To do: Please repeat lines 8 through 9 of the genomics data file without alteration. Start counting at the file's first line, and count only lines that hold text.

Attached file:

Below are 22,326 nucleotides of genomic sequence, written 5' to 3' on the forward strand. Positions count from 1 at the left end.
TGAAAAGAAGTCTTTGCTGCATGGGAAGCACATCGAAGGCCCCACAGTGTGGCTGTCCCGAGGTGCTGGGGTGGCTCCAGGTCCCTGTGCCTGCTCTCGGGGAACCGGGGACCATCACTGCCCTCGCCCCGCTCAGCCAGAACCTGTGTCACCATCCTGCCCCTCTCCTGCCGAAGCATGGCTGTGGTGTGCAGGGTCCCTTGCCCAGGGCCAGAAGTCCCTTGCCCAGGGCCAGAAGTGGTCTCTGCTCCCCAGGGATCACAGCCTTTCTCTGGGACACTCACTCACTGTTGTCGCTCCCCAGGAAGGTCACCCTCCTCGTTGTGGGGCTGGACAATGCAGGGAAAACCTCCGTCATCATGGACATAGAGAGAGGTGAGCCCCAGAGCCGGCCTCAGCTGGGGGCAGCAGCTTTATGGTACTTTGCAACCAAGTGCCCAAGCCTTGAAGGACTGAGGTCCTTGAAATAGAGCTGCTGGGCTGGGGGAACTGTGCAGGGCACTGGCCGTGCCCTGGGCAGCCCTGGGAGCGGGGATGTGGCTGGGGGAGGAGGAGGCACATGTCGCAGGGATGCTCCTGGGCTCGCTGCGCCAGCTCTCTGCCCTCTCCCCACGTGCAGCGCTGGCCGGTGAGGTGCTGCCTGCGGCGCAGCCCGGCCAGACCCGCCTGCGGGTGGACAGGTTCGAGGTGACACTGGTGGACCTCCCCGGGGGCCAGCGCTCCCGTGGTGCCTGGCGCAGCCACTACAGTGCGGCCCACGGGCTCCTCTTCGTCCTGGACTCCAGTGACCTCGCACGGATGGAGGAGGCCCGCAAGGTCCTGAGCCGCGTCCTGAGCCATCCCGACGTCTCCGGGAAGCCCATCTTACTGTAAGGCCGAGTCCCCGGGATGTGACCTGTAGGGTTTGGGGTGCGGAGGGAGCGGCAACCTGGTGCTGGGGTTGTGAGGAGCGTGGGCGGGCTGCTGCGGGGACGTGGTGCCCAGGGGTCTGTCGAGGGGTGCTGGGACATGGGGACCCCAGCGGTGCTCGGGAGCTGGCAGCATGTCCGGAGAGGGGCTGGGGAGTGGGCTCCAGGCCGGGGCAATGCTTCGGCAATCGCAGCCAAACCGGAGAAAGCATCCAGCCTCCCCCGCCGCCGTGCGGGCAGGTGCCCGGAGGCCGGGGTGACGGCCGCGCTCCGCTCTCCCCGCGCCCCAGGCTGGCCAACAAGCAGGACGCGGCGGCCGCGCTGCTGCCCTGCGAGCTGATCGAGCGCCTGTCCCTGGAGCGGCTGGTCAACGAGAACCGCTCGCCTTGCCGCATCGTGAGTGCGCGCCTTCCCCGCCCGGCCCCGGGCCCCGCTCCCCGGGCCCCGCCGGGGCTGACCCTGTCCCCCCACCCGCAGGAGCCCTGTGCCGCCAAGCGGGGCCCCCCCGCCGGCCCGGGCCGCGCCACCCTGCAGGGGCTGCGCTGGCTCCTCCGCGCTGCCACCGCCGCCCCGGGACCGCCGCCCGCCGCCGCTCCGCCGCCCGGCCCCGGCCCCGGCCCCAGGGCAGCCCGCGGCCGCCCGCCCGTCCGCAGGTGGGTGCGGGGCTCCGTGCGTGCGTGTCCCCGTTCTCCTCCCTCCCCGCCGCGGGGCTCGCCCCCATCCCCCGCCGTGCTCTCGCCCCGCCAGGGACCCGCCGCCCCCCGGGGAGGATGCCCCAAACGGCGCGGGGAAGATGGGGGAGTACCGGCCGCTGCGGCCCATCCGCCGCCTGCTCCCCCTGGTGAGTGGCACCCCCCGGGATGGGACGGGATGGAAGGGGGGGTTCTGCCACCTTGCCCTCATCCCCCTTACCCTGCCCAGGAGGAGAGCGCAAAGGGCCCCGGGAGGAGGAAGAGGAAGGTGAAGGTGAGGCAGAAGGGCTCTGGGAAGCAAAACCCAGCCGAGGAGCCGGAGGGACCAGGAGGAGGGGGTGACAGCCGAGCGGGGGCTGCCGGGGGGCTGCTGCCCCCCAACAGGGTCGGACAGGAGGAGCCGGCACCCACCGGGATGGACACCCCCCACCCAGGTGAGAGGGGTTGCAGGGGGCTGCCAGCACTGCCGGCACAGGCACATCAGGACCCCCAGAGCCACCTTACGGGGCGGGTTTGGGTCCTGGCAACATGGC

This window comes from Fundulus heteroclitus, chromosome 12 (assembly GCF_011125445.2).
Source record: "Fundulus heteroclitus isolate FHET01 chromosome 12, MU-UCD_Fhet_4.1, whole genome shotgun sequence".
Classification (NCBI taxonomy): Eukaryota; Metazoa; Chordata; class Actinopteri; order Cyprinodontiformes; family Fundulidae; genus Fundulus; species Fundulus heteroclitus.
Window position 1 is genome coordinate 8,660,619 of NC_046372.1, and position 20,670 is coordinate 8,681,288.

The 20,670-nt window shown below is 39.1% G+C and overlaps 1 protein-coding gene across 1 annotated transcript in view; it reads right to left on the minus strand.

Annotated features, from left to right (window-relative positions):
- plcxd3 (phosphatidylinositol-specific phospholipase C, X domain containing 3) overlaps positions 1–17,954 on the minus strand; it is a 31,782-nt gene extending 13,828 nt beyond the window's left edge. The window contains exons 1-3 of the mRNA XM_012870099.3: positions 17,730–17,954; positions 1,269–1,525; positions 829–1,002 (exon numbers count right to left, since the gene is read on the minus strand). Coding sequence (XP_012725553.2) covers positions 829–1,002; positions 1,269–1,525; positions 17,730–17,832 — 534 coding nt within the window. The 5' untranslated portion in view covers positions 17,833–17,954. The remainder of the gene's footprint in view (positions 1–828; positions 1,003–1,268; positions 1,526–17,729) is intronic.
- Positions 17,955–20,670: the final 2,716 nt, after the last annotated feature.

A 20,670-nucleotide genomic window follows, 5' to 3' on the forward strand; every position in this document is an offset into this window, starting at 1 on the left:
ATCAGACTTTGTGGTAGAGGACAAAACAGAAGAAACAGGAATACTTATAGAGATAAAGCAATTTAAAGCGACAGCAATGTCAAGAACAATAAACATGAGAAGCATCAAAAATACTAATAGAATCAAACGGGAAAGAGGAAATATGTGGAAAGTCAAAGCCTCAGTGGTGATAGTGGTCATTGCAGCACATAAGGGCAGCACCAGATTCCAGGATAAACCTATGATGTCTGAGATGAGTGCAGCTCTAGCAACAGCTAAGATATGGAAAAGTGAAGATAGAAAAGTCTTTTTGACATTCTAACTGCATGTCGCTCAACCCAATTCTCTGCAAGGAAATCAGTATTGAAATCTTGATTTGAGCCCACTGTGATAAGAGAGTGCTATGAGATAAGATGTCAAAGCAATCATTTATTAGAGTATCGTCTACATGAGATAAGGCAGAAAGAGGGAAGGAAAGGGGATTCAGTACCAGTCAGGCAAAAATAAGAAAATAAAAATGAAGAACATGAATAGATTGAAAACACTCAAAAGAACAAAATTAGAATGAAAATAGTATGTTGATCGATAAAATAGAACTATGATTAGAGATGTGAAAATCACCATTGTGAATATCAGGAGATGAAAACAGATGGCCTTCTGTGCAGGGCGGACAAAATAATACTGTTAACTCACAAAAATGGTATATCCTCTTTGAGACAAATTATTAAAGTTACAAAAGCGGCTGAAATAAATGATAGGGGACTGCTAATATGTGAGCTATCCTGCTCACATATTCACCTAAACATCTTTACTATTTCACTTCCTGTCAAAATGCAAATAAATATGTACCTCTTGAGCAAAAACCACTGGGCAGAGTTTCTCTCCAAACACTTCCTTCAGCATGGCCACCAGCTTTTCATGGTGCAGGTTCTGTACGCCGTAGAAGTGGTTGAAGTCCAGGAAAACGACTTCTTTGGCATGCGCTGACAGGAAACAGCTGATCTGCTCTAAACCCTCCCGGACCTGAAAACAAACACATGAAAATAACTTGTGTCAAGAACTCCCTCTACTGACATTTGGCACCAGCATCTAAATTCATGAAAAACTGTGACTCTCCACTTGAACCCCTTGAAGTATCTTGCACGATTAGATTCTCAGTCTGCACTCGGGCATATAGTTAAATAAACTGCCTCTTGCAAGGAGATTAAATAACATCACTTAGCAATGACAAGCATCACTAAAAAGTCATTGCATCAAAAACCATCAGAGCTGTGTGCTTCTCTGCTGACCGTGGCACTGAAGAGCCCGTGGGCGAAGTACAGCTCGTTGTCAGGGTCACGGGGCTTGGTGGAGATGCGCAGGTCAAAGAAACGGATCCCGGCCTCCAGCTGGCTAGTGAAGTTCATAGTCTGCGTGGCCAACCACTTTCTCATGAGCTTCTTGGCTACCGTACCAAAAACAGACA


Annotated features, from left to right (window-relative positions):
- plcxd3 (phosphatidylinositol-specific phospholipase C, X domain containing 3) overlaps positions 1–17,954 on the minus strand; it is a 31,782-nt gene extending 13,828 nt beyond the window's left edge. The window contains exons 1-3 of the mRNA XM_012870099.3: positions 17,730–17,954; positions 1,269–1,525; positions 829–1,002 (exon numbers count right to left, since the gene is read on the minus strand). Coding sequence (XP_012725553.2) covers positions 829–1,002; positions 1,269–1,525; positions 17,730–17,832 — 534 coding nt within the window. The 5' untranslated portion in view covers positions 17,833–17,954. The remainder of the gene's footprint in view (positions 1–828; positions 1,003–1,268; positions 1,526–17,729) is intronic.